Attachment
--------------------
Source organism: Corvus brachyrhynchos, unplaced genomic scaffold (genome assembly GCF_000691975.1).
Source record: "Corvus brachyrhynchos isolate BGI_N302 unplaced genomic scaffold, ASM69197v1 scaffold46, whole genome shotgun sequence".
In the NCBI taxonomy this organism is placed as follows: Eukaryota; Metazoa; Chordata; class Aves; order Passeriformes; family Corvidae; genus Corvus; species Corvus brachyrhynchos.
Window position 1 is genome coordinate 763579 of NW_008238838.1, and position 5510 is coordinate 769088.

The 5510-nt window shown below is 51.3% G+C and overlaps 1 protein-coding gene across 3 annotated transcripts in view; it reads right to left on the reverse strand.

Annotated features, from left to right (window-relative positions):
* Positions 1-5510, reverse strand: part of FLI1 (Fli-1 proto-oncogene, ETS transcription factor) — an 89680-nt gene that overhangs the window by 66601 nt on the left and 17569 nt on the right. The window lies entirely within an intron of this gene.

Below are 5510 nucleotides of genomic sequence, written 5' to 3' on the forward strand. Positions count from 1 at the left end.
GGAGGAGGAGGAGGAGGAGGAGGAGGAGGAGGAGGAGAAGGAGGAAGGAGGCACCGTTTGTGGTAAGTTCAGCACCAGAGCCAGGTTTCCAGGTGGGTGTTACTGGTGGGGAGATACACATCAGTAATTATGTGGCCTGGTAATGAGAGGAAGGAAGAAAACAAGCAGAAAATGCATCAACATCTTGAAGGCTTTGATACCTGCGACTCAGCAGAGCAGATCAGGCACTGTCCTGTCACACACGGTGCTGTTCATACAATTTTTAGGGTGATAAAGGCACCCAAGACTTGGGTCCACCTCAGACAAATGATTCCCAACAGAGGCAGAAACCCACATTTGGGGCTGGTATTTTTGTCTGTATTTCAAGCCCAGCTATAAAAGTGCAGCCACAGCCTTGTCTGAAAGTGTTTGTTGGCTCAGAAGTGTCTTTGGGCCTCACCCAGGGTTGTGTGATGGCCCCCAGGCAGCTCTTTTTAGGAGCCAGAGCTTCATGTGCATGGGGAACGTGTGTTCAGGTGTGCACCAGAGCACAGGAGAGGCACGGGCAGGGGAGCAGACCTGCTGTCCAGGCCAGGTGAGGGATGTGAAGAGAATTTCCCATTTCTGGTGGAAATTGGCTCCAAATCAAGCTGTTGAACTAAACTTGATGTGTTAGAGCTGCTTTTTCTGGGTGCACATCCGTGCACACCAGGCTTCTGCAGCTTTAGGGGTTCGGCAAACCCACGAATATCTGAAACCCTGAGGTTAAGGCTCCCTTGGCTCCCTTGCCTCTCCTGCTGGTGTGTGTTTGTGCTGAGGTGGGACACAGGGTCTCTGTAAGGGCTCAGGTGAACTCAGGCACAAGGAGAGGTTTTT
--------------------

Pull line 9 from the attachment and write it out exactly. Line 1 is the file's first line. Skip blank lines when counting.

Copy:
GGAGGAGGAGGAGGAGGAGGAGGAGGAGGAGGAGGAGAAGGAGGAAGGAGGCACCGTTTGTGGTAAGTTCAGCACCAGAGCCAGGTTTCCAGGTGGGTGTTACTGGTGGGGAGATACACATCAGTAATTATGTGGCCTGGTAATGAGAGGAAGGAAGAAAACAAGCAGAAAATGCATCAACATCTTGAAGGCTTTGATACCTGCGACTCAGCAGAGCAGATCAGGCACTGTCCTGTCACACACGGTGCTGTTCATACAATTTTTAGGGTGATAAAGGCACCCAAGACTTGGGTCCACCTCAGACAAATGATTCCCAACAGAGGCAGAAACCCACATTTGGGGCTGGTATTTTTGTCTGTATTTCAAGCCCAGCTATAAAAGTGCAGCCACAGCCTTGTCTGAAAGTGTTTGTTGGCTCAGAAGTGTCTTTGGGCCTCACCCAGGGTTGTGTGATGGCCCCCAGGCAGCTCTTTTTAGGAGCCAGAGCTTCATGTGCATGGGGAACGTGTGTTCAGGTGTGCACCAGAGCACAGGAGAGGCACGGGCAGGGGAGCAGACCTGCTGTCCAGGCCAGGTGAGGGATGTGAAGAGAATTTCCCATTTCTGGTGGAAATTGGCTCCAAATCAAGCTGTTGAACTAAACTTGATGTGTTAGAGCTGCTTTTTCTGGGTGCACATCCGTGCACACCAGGCTTCTGCAGCTTTAGGGGTTCGGCAAACCCACGAATATCTGAAACCCTGAGGTTAAGGCTCCCTTGGCTCCCTTGCCTCTCCTGCTGGTGTGTGTTTGTGCTGAGGTGGGACACAGGGTCTCTGTAAGGGCTCAGGTGAACTCAGGCACAAGGAGAGGTTTTT